Saturday, December 8, 2018
Book Review: 'Brownout - 666: or the Real Meaning of the Swastika' by John Richard Spencer
“Teaching …is sort of like being a policeman without a gun, surrounded by criminals.”
Author Mr. John Richard Spencer appears to be making his literary debut with this book BROWNOUT-666. There is no biographical data available so we can only imagine the depth of experiences that allow him to write such a vivid novel about strange circumstances.
One aspect is certain: without taking a breath John jumps into his chosen setting of the Philippines and sets the tone for this intriguing story – ‘An uncanny tone pierced the stifling tropical air. A brilliant flash tore the firmament asunder. Then, amidst the blasted debris, a deafening cacophony arose. The sudden arrival of a rocket-propelled grenade was all too apparent. Chilling screams and the acrid smell of burning flesh accompanied the shattering of glass. Smoke billowed from the second-floor balcony of the Intercontinental while a line of tanks cautiously surveyed the scene from the Paseo de Roxas. Swirling overhead in elongated circles WW II vintage warplanes, known as Tora Toras, were bombing Malacanuang Palace. The December sunshine competed with flashes of artillery fire while rebel soldiers took key installations, one after the other. It was the second day of the coup against the yellow lady, Cory Aquino, who in 1989 was at the zenith of her power and folly. The wish of death had been palpably hanging over this otherwise idyllic paradise for a good many years. From high on verdant hills the fortresses of the privileged and wealthy gazed nonchalantly on the slums of the others below. Priests in their pulpits preached brotherly love, countless unwanted babies made their way into the world, the armies of beggars looked as hopeless as ever and virtually anything could be bought, or arranged, for a price. Yes, for the Philippines, it was almost business-as-usual. Somehow rising to his feet in the blinding dust, the thirty-something, six-foot tall and slightly muscular Rick Daly strode over the detritus of the balcony and slipped inside the body of the building. He was too dazed to speak. He merely nodded in an inane fashion at every movement or gesture directed his way. After fifty meters or so an immovable obstacle made its existence known. The bar, surprisingly, still boasted intact bottles of whiskey along with surrogate promises. Habit or shock caused Rick to grab the first full bottle and pour a generous portion down his throat.’ And so we meet the central character of this book.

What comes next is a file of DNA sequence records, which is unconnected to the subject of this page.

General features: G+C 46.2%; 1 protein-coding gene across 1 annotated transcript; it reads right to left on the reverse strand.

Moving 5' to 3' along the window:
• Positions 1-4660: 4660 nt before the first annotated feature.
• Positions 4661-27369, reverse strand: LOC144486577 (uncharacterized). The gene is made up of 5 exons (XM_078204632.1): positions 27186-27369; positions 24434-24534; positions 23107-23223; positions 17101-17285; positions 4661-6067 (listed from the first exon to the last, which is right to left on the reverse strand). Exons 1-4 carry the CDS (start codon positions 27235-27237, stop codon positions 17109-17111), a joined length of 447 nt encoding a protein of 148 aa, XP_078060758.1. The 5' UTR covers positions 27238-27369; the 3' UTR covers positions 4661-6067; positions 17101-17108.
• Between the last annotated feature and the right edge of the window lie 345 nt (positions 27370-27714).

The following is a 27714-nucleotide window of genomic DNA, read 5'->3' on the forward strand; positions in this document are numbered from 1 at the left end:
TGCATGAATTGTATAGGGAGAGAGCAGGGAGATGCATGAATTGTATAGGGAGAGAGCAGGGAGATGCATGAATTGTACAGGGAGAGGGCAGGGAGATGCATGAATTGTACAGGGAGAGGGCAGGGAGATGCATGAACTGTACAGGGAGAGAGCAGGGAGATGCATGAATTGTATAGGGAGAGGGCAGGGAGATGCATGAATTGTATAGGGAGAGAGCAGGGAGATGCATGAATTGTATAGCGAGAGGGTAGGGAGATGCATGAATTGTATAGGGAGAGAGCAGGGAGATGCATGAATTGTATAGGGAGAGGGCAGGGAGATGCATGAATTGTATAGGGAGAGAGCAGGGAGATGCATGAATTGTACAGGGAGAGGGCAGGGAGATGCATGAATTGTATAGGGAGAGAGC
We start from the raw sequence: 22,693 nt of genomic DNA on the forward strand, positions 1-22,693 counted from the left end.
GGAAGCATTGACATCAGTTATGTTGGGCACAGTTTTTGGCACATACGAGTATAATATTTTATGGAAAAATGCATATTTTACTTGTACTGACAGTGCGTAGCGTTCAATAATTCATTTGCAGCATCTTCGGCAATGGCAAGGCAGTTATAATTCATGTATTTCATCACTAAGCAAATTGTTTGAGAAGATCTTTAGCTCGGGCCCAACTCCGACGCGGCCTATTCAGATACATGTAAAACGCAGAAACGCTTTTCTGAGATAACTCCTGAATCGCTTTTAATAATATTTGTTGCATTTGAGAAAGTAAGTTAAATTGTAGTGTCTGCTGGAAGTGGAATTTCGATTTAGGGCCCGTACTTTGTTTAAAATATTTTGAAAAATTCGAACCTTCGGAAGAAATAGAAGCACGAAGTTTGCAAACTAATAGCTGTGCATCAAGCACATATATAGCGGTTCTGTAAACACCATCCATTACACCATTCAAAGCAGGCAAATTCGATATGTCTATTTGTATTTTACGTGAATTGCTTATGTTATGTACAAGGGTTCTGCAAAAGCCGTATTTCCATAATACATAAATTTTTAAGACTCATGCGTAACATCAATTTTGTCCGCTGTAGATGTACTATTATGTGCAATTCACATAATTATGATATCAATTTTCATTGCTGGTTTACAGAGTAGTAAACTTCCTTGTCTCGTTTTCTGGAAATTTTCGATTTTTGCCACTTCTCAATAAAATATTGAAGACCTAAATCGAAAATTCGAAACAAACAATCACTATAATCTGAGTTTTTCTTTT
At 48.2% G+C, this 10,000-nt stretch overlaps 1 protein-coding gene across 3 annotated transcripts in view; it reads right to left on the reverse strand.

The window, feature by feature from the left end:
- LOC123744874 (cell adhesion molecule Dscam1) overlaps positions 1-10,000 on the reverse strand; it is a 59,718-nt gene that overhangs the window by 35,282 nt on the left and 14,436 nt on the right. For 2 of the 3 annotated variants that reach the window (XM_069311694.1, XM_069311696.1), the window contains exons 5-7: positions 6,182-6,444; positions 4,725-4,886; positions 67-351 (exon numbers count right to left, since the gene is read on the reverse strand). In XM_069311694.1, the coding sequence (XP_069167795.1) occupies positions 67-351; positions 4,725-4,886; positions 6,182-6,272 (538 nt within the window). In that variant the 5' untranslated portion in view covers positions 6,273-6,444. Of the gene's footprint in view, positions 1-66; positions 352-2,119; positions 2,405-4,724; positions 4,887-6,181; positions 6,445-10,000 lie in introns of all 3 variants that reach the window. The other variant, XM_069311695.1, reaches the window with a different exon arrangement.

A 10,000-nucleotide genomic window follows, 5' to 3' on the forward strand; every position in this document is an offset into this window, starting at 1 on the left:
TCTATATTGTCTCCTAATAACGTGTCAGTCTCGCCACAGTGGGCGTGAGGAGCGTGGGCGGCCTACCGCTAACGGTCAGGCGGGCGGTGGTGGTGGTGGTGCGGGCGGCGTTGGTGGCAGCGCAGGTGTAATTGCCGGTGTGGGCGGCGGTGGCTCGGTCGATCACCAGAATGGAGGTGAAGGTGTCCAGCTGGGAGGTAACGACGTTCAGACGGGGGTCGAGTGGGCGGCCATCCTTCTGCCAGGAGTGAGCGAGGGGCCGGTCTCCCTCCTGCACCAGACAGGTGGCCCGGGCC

John’s outline of the plot reveals not only story but also his philosophy: ‘In the land of flaunted sex, money, and flexible rules, an ambitious but lonely Rick Daly faces his demons. Rick Daly has established a business in the exotic surroundings of the Philippines, while simultaneously discovering Marilyn Delgado, the woman of his dreams. However, a clash of cultures and his own naiveté lead to disaster. Falsely accused of a sexual crime, Rick loses both his freedom and his business. To add insult to injury, a prison escape merely amounts to switching jails. In a world where the rich prosper, honest individuals are forced to the wall, and a cynical disregard for all but the dollar is destroying society from within, crime soon follows punishment for Rick. Close to losing his soul, will Rick's ultimate success in drug and arms dealing finally lead him to face up to reality?
The flavor of the book is achieved by John’s survey of a high octane adventure, which will takes us into a sea of cultural and ethical flashpoints, while exposing huge cracks in the world’s political and social order, supplanting it all with erotica that adds its own flavor to the story. There is a screenplay potential within these pages. Recommended.
Editor's note: This review has been published with the permission of Grady Harp. Like what you read? Subscribe to the SFRB's free daily email notice so you can be up-to-date on our latest articles. Scroll up this page to the sign-up field on your right.